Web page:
Watch Your 401k

When looking for help like the Joslin Rhodes financial services, it’s important you do your research into the company to ensure they are reliable and have your best interests at heart. If you just get help from the first company you find, you may find they’re only in it for themselves. The Department of Labor recently issued a rule that investment advisors must act in the best interests of retirement savers that would prevent stories like this, as related by Rep. Tammy Duckworth (D-IL):

A RETIRED mechanic and a fourth-grade teacher from my home state, Russell and Christine Kazda, are having a tough time getting by. While Mrs. Kazda still teaches, Mr. Kazda suffered an injury last year and retired early after a 30-year career. Over the years, the Kazdas did what they were supposed to do and saved for retirement. They made it clear to their retirement advisers that they wanted to invest conservatively – then they had to dip into their savings earlier than expected.

The Kazdas are struggling not because they didn’t save enough but because, in their own words, they “naturally assumed” that the financial professionals advising them “were acting in our best interests” when urging them to transfer $172,000 of their retirement savings into investment products falsely peddled (according to a legal claim they have filed) as low-risk.

The Kazdas didn’t know their advisers were pocketing almost 10 percent in commissions by aggressively selling them inappropriate investment products. After a few years, their life savings had fallen by $125,000.

A mere drop in the bucket according to White House Council of Economic Advisers who estimate that Americans lose an estimated $17 billion in retirement investments every year due to the bad advice they get from investment counselors who, none the less, profit from that advice. Thus the new rules

This set off a firestorm of protests from the investment community, the GOP held congress and the US Chamber of Commerce who all want to make sure people keep losing their money. The Senate and House passed a bill to roll back the regulation claiming that the rule would “raise the cost of professional advice and prevent middle-to-low income Americans from building a nest egg for the future.” Needless to say, President Barack Obama vetoed it. The GOP does not have the 2/3 majority to override. That hasn’t stopped the Chamber of Commerce to do its level best to steal from 99%. There are now five lawsuits in federal courts over this rule.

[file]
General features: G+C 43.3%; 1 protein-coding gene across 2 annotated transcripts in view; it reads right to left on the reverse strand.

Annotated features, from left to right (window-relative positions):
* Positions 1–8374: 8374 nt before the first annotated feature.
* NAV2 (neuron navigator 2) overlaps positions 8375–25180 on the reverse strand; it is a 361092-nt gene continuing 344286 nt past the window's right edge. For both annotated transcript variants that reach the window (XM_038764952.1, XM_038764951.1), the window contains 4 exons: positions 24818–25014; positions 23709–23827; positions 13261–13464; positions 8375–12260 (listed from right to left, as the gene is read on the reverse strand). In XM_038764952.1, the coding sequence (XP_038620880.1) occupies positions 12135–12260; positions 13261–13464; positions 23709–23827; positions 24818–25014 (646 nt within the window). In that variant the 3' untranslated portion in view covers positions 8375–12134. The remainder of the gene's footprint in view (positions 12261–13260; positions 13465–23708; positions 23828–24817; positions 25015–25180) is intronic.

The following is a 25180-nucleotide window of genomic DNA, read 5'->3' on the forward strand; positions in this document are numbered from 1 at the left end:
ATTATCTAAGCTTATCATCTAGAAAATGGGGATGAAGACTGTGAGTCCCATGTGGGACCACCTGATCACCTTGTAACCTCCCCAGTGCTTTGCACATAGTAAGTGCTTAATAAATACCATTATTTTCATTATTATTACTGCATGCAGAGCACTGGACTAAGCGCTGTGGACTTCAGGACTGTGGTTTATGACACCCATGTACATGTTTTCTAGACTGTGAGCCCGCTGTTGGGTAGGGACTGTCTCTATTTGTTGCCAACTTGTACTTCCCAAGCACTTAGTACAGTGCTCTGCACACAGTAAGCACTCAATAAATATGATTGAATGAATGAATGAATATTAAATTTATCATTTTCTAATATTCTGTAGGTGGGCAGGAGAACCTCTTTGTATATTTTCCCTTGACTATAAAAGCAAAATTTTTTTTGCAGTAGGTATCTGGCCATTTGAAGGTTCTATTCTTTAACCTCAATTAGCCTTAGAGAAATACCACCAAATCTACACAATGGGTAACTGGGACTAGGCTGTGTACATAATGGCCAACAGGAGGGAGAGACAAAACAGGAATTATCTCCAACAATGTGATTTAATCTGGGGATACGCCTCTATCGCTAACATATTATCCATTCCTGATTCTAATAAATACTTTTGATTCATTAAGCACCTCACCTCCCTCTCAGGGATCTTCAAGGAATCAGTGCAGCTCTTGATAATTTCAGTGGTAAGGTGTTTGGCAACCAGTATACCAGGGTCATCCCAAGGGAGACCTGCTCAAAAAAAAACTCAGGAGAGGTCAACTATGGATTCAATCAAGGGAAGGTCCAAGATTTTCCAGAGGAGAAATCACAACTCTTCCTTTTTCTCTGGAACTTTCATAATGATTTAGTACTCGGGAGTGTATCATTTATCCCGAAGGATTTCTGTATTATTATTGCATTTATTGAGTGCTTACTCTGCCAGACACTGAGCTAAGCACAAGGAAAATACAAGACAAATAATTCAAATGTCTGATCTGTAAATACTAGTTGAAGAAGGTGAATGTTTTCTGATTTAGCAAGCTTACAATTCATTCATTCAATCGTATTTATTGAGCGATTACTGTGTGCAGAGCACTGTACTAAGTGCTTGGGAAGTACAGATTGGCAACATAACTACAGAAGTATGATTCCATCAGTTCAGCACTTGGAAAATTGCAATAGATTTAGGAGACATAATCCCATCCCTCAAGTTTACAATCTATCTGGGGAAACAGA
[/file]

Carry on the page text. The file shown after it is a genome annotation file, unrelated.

In a segment of his HBO show “Last Week Tonight, ” John Oliver explains how these 401k scams work and how the fess that are charges are eating your investments like “termites.”

Most Americans have no idea what they’re doing when it comes to financial planning. How exactly funds and fees and interest work is confusing as hell, and few have the time or energy to sort through the the implications of investing in this versus that. It’s something many Americans choose to leave in the hands of professionals, but as illustrated on this week’s episode of Last Week Tonight, the professionals may not always have your best interests in mind, and even when they do, they might not be much more helpful than a cat throwing a toy mouse at a grid of companies.

Americans hold a combined $24 trillion in retirement assets. If you choose to trust yours with a financial advisor, tread carefully. It may seem complicated, but it doesn’t have to be.

Like Rep. Duckworth, I find it baffling to believe that requiring retirement advisors to act in the best interest of the investor “creates ‘unwarranted burdens’ for financial advisers.”